Back on American gigantism: the plates and dishes are huge!
When my hubby asked for a “large” pizza at Pizza Hutt I tried to discourage him. He was naïve and did not expect the tractor wheel landing on our table! We had food for two days after counting my two teenagers and I.
Sound advice: when they tell you it’s “large” or “big” or … in the US understand this is really enormous by our European standards! Even your ants are supersized! Must be all the hormones…
Now one of your brilliant ideas: the doggy bags!
You could not eat it all? No worries you can ask for a bag and take it away. Try to ask for a bag in a European restaurant and you will be met with looks of pity as obviously you don’t earn enough money to feed yourself.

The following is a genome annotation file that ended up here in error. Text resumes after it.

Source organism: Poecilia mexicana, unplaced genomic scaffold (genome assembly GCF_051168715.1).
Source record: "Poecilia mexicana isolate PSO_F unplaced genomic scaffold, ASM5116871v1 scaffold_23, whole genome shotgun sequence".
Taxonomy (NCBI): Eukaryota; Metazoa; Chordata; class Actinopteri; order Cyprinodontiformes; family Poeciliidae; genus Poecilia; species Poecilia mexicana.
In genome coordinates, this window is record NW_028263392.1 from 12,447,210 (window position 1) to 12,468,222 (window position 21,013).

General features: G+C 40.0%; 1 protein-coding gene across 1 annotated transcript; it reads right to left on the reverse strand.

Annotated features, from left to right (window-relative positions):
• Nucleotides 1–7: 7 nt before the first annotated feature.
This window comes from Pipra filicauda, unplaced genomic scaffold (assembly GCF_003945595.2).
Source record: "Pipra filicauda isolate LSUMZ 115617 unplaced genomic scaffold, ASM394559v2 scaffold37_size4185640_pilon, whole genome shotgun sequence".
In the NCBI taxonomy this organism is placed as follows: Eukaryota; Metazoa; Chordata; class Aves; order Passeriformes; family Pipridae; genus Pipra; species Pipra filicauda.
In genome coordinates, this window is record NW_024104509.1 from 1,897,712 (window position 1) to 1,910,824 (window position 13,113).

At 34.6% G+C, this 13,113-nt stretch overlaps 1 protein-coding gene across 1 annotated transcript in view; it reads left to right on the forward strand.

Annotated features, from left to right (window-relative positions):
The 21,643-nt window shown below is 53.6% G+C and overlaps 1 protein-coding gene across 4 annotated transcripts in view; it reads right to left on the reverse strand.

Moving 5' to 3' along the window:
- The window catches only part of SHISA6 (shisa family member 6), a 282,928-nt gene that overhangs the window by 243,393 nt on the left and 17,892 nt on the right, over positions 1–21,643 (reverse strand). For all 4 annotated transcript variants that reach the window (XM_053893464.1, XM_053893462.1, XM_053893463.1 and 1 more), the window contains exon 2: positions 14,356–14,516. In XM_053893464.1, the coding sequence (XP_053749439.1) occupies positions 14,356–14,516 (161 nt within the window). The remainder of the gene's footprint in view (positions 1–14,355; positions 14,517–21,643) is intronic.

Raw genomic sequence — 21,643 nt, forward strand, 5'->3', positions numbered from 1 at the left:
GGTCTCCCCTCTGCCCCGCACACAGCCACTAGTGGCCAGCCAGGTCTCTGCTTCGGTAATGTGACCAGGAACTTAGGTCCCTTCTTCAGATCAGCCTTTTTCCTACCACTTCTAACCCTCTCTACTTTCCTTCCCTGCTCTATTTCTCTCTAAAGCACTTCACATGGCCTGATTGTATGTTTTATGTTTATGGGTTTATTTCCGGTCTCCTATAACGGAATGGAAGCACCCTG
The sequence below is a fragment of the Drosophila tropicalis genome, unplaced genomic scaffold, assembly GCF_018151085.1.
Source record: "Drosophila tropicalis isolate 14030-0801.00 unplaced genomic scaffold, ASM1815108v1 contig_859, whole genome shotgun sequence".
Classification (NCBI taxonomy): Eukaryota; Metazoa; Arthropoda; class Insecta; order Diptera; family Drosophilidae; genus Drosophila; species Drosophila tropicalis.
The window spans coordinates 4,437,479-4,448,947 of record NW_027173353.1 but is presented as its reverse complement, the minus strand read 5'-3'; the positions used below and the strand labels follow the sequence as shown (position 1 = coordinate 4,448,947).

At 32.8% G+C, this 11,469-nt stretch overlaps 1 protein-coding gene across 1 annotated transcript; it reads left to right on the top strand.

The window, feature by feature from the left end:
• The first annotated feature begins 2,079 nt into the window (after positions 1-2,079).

Of course if you are low on money or fed up with the gigantic portions you can always try to cook…
How do you spell cooking?
I just started my first semester at grad school and the first thing you learn is that time is a luxury and you are broke. Whoever says NY must be cheap when it comes to food because it’s such a big city has either never been here or is an effing millionaire.
In Europe, even when you buy the cheap stuff, the “first price” (this is how we call it in Italy), you still get a good product. Not top of the line, nothing fancy, but good, edible and most of the time healthy.
Here, grocery shopping may entail selling an organ or two if you want the good stuff. But who needs two kidneys anyway, right?
As I mentioned earlier, time is also of the essence, even when it comes to cooking; given how eating out every day seems like the perfect recipe for Diabetes II, I prefer to cook my own meals when possible. I’ve noticed that many people around me though are kind of… refractory when it comes to the prepping, hence why fast foods, delis, and restaurants are full almost 24/7.